On this day in labor history, the year was 1934.
That was the day that became known as “Bloody Thursday.”
Seven striking workers were shot dead and another 30 wounded at the Chiquola Mill in Honea Path, South Carolina.
The Great Textile Strike of 1934 had started September 1.
The twenty-two day strike spanned the eastern United States, from New England to Georgia and involved close to half a million workers.
The main issue was the dreaded “stretch out,” increased workloads at the same or even reduced pay rates.
Striking textile workers implemented the flying picket squad tactic employed by Minneapolis Teamsters earlier that summer.
Hundreds drove from mill to mill to prevent scabbing.
Mill executives across the Piedmont were stunned and terrified at the strike’s effectiveness and the workers’ militancy.
Strikers at the Chiquola Mill had formed solid picket lines at the gate when scabs and special deputies armed by the mill’s owner, opened fire.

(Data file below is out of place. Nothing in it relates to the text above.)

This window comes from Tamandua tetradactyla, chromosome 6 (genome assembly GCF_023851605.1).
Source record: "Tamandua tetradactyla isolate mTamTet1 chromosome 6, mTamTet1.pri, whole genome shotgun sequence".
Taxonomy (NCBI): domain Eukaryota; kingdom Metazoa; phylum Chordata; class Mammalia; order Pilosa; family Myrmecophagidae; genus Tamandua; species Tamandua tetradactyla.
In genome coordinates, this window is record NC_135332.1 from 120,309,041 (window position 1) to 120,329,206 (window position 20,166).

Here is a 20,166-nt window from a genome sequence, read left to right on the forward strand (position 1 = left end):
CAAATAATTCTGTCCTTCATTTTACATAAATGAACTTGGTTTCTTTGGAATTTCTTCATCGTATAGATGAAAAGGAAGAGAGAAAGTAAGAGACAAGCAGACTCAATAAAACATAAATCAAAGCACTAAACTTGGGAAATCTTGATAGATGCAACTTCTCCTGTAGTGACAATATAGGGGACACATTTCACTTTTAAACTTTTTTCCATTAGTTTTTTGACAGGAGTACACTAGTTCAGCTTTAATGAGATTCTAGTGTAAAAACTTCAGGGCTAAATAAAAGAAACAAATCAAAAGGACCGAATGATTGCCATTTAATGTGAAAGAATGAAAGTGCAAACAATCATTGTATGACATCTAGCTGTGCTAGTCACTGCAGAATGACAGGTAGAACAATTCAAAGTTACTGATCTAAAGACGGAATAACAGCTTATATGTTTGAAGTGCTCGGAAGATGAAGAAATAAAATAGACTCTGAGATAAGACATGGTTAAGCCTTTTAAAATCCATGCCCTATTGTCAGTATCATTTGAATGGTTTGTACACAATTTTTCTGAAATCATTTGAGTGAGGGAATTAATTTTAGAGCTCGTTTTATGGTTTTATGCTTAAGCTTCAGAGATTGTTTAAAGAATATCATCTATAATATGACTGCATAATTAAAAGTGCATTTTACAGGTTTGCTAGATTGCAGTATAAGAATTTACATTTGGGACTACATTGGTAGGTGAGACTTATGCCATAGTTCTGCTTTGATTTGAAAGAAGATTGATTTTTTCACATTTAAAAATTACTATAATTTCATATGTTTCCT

All seven were shot in the back as they tried to escape the hail of bullets.
According to a New York Times article the following day, the killings marked “the beginning of the second bloody phase of the strike as one town after another reported completion of preparations to resist the flying squads and the picketing activity of the strikers.”
Frank Beacham, the grandson of Chiquola Mill owner and mayor of Honea Path, Dan Beacham, has worked to unearth the history of the massacre and apologize for his grandfather’s cruelty.
He notes that, as in many southern mill towns, after the strike went down to defeat, those who struck were fired and blacklisted.
Those who retained their jobs essentially took a vow of silence never to discuss the strike or massacre again.